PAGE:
(Wired.com) – When Apple first released the iPhone 6, we were struck by the surprisingly persistent and numerous bugs in iOS 8. Almost all review units (from any company, not just Apple) are thoroughly tested, vetted, and hand-selected as being the best representation of that product. You don’t want a reviewer accidentally ending up with a blemished, defective phone. Bad publicity. So using an iPhone that rebooted itself and got hung up on the keyboard was surprising indeed.
We weren’t alone in that sentiment. WIRED saw similar bugs on the iPhone 6 Plus. Other reviewers pronounced it Apple’s buggiest release yet, and Apple pundit John Gruber wrote “it seems like Apple’s software teams can’t keep up with the pace of the hardware teams” before talking more about getting stuck in an endless reboot cycle.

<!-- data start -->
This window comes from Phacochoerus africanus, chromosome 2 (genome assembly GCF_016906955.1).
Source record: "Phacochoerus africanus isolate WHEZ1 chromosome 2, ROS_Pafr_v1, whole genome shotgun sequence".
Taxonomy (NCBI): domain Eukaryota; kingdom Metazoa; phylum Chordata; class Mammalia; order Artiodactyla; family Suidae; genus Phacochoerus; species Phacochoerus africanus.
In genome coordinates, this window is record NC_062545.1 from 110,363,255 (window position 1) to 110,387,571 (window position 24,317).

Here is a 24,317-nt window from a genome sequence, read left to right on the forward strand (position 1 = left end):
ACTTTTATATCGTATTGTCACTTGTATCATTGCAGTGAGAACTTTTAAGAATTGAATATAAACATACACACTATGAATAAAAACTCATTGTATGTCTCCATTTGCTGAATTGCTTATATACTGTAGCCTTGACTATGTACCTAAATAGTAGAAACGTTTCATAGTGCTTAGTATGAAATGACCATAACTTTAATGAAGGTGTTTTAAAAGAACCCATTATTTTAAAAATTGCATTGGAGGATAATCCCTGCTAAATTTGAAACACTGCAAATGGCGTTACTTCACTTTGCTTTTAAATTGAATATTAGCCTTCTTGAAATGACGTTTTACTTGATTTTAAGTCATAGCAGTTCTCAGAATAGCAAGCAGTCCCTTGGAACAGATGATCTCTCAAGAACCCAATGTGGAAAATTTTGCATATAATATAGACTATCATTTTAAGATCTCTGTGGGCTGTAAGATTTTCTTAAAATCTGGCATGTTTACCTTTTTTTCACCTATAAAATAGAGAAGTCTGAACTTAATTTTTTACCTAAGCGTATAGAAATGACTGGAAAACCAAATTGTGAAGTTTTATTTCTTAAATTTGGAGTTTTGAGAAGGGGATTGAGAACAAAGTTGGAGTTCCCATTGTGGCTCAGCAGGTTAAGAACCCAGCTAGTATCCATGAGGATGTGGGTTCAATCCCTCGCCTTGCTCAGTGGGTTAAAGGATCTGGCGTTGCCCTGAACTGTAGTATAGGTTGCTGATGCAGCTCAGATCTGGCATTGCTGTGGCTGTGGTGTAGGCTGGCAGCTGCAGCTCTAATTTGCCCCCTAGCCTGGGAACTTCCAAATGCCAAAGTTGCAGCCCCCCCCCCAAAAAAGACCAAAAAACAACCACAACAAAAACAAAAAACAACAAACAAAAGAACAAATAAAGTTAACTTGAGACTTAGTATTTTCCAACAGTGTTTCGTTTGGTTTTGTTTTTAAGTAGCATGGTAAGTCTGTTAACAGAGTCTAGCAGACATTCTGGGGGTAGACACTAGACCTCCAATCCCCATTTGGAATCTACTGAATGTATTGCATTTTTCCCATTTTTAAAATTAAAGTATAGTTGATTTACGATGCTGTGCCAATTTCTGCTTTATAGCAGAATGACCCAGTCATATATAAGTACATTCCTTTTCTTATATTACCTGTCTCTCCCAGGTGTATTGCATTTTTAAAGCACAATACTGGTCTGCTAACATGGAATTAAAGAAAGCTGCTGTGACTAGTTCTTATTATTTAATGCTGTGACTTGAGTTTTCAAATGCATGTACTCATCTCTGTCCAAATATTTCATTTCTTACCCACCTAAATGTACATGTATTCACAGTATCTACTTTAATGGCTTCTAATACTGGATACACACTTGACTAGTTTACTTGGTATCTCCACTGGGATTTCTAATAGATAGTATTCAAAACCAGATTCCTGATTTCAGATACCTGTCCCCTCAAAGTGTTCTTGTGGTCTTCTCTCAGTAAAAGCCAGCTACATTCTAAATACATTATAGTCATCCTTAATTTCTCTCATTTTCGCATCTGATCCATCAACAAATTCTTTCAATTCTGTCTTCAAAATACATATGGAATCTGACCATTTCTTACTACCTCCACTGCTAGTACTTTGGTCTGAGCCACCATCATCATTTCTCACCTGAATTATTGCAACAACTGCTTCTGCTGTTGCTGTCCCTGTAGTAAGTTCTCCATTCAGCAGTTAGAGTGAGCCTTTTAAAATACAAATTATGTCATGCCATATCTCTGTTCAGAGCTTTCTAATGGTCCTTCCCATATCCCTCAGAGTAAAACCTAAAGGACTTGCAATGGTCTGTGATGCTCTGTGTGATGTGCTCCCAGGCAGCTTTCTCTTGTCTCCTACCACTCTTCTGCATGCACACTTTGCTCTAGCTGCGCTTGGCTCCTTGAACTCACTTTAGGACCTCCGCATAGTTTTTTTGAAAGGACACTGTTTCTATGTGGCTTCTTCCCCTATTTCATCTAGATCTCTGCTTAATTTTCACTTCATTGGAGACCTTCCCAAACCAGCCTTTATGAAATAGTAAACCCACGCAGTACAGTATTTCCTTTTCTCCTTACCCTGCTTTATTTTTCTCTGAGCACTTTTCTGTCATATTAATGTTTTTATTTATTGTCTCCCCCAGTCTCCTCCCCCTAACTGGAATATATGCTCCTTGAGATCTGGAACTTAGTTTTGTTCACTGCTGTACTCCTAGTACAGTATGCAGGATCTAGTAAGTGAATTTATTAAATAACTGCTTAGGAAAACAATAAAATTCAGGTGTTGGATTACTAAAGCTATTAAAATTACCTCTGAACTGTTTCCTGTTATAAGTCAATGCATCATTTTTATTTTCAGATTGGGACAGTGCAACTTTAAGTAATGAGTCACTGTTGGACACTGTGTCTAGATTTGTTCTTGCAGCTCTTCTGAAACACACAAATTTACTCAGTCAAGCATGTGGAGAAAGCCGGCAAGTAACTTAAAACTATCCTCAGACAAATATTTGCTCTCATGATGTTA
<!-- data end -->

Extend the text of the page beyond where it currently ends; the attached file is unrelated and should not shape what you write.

Turns out it wasn’t just in our heads: Data from app performance monitorCrittercism showed iOS 8’s crash rate was 60 percent higher than iOS 7 during their respective first months on handsets.
“I find myself at once impressed by the overall quality of iOS, and surprised by the seemingly obvious problems that have recently made it past QA,” Red Sweater Software founder and ex-Apple software quality engineer Daniel Jalkut told WIRED via email about iOS 8. Jalkut shed some light on how bugs can slip through: